This surprising finding is clearly attributable to the fact that the improved heat exchange caused by the transverse flow component and the increased cooling effect due to the reduced entry temperature of the heat-exchange medium for propene conversions of less than 50 mol % improve the hot-spot behavior and the decrease in the space-time yield of acrolein which is associated therewith in this section can, surprisingly, be compensated again by the temperature increase, caused by the heat of reaction, at propene conversions above 50 mol %. One cause of this result may well be that the heat-transfer coefficient on the heat-transfer side of the reaction tubes surprisingly clearly does not decrease to the same extent as the decrease in pump capacity.
A further improvement is therefore possible by removing a part-amount, preferably from 30 to 70 mol % of the feed amount, of the heat-exchange medium at a propene conversion of from 20 to 50 mol %. This causes even better relative cooling and homogenization of the temperature over the reactor cross section at relatively low conversions and at the same time a greater relative temperature increase at high conversions.
At a salt melt feed temperature of 335° C. and a reduction in the circulated amount of salt melt from 5,400 m3 /h to 2,700 m3 /h (part-amount removed=50%) at the first baffle (flow-control valve) (propene conversion=about 30 mol %), a hot-spot temperature of 404° C. with an exit temperature of 340° C. results under otherwise identical conditions, as stated under B. At the same time, a procedure of this type improves the homogeneity of the temperature profile of the reactor (horizontal section) and the homogeneity of the positions of the hot spots in the individual contact tubes. Decreasing the pump capacity results in considerable costs reduction.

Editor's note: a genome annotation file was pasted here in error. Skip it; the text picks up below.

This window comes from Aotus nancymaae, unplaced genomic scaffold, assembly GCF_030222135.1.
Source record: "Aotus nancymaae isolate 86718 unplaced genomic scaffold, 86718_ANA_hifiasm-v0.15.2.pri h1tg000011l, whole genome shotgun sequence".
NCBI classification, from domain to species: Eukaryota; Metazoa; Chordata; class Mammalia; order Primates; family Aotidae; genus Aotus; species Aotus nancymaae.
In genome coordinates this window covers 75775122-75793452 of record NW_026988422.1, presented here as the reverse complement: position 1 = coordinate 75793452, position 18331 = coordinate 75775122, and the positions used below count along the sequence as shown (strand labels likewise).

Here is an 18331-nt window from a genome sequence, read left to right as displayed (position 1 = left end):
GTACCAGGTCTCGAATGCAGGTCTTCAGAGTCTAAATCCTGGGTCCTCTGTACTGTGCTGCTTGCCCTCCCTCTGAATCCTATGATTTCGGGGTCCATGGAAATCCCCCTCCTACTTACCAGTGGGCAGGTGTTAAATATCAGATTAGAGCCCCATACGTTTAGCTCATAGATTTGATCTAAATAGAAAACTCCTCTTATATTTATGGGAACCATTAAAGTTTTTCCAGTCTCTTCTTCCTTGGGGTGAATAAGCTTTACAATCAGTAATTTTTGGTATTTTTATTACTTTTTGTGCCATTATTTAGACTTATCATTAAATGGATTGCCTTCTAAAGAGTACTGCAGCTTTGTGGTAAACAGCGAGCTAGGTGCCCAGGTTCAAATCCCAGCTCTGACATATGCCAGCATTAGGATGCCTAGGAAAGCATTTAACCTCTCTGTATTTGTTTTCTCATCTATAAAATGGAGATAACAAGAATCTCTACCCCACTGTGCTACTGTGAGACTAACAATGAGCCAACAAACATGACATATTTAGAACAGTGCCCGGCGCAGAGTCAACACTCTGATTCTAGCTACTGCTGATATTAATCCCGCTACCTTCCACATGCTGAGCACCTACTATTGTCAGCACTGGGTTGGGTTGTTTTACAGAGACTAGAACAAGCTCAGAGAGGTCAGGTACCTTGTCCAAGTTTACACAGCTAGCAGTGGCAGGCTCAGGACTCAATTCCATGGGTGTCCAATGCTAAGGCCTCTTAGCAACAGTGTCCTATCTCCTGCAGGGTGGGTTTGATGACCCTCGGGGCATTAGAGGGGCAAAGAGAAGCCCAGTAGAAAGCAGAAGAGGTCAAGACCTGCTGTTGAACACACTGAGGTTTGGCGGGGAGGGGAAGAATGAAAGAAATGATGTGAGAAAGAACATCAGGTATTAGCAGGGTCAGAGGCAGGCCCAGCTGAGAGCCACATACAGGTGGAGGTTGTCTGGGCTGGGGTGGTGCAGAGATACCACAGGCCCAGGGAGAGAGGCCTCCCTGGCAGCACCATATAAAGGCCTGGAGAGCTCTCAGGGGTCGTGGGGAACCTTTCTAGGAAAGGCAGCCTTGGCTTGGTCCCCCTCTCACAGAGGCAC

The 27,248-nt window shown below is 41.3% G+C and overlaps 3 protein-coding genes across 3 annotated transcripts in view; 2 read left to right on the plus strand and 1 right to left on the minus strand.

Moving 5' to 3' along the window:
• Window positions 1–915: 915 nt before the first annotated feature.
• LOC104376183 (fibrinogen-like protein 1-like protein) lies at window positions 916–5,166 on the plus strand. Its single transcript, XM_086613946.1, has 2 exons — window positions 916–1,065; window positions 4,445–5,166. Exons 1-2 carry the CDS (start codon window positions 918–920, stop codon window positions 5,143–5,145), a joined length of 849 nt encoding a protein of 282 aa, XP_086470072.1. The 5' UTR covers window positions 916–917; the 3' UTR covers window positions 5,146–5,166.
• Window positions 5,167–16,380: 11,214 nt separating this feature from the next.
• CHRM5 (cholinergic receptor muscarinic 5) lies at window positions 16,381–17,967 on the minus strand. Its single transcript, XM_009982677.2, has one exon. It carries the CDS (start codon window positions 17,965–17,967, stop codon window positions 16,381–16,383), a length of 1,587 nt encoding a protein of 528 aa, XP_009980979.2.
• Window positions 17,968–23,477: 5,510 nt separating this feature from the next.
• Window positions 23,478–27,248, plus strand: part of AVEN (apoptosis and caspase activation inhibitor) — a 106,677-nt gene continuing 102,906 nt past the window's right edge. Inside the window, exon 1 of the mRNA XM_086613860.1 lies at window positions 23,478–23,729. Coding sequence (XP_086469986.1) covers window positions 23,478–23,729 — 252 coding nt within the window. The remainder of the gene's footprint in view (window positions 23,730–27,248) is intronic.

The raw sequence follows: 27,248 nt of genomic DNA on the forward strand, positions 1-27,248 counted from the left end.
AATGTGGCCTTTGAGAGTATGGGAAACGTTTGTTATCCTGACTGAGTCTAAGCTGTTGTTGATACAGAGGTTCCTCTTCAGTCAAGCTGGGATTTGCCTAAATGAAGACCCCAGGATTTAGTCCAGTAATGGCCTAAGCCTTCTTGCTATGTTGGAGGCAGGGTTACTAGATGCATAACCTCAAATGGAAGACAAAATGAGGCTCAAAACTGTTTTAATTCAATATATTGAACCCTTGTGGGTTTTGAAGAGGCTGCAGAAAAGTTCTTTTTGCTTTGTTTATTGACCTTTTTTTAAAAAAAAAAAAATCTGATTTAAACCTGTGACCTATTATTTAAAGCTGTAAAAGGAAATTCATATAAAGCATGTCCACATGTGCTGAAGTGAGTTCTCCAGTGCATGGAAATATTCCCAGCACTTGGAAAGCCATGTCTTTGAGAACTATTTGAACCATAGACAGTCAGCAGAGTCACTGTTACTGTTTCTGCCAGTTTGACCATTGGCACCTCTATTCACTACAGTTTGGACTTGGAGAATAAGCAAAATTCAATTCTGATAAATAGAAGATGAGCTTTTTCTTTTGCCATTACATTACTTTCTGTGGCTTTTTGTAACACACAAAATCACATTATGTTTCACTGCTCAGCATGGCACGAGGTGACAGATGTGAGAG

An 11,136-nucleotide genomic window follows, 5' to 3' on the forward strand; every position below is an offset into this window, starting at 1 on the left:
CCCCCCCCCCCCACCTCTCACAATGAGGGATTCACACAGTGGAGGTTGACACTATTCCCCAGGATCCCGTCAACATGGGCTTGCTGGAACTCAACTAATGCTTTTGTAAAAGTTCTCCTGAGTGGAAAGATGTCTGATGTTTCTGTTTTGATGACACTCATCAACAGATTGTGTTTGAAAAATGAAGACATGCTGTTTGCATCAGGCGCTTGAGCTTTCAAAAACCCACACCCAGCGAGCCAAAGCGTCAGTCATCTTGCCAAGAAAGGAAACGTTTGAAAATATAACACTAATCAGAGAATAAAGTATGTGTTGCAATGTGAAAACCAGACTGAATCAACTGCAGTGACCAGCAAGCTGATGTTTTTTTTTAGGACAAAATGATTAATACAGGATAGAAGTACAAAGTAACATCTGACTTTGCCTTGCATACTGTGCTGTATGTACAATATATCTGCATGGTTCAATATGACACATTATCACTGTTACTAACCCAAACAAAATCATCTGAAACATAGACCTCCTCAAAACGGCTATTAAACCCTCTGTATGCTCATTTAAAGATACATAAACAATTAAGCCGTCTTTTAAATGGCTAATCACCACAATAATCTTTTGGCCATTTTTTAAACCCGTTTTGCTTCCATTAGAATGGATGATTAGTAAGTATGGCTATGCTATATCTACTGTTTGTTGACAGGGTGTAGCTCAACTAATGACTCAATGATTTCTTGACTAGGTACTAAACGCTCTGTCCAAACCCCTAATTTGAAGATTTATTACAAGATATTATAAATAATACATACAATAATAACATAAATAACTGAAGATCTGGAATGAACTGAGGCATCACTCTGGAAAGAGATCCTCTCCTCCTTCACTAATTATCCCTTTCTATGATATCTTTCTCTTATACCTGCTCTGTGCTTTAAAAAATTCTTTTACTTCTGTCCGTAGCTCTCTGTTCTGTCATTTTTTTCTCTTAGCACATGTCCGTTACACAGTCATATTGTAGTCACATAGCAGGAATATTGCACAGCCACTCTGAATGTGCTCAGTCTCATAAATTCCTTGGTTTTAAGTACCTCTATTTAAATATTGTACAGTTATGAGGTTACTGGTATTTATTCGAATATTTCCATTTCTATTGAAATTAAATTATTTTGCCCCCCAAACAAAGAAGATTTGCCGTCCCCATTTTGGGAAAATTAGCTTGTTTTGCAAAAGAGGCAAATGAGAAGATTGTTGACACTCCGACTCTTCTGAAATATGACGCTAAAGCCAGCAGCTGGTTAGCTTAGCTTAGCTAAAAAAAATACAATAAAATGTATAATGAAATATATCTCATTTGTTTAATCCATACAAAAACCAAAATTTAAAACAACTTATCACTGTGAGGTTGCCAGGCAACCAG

Furthermore, the result in accordance with the invention allows the option either of achieving a longer service life of the catalyst charge at a given space-time yield due to the better hot-spot situation or achieving an increased space-time yield for a given service life by increasing the flow rate.
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|International Classification||B01J23/887, B01J27/192, C07C45/35, B01J8/06, B01J23/16, B01J21/02, B01J23/88, C07B61/00, B01J27/132, C07C47/22|
|Cooperative Classification||B01J27/192, B01J2208/00212, B01J23/8876, B01J2219/00777, B01J8/067, B01J2208/00221, C07C45/35|
|European Classification||C07C45/35, B01J23/887H, B01J8/06H, B01J27/192|
|Feb 13, 1996||AS||Assignment|
Owner name: BASF AKTIENGESELLSCHAFT, GERMANY
Free format text: ASSIGNMENT OF ASSIGNORS INTEREST;ASSIGNORS:RUPPEL, WILHELM;WEGERLE, ULRIKE;TENTEN, ANDREAS;AND OTHERS;REEL/FRAME:007804/0982
Effective date: 19950824
|Mar 25, 2002||FPAY||Fee payment|
Year of fee payment: 4
|Mar 17, 2006||FPAY||Fee payment|
Year of fee payment: 8
|Apr 12, 2010||FPAY||Fee payment|
Year of fee payment: 12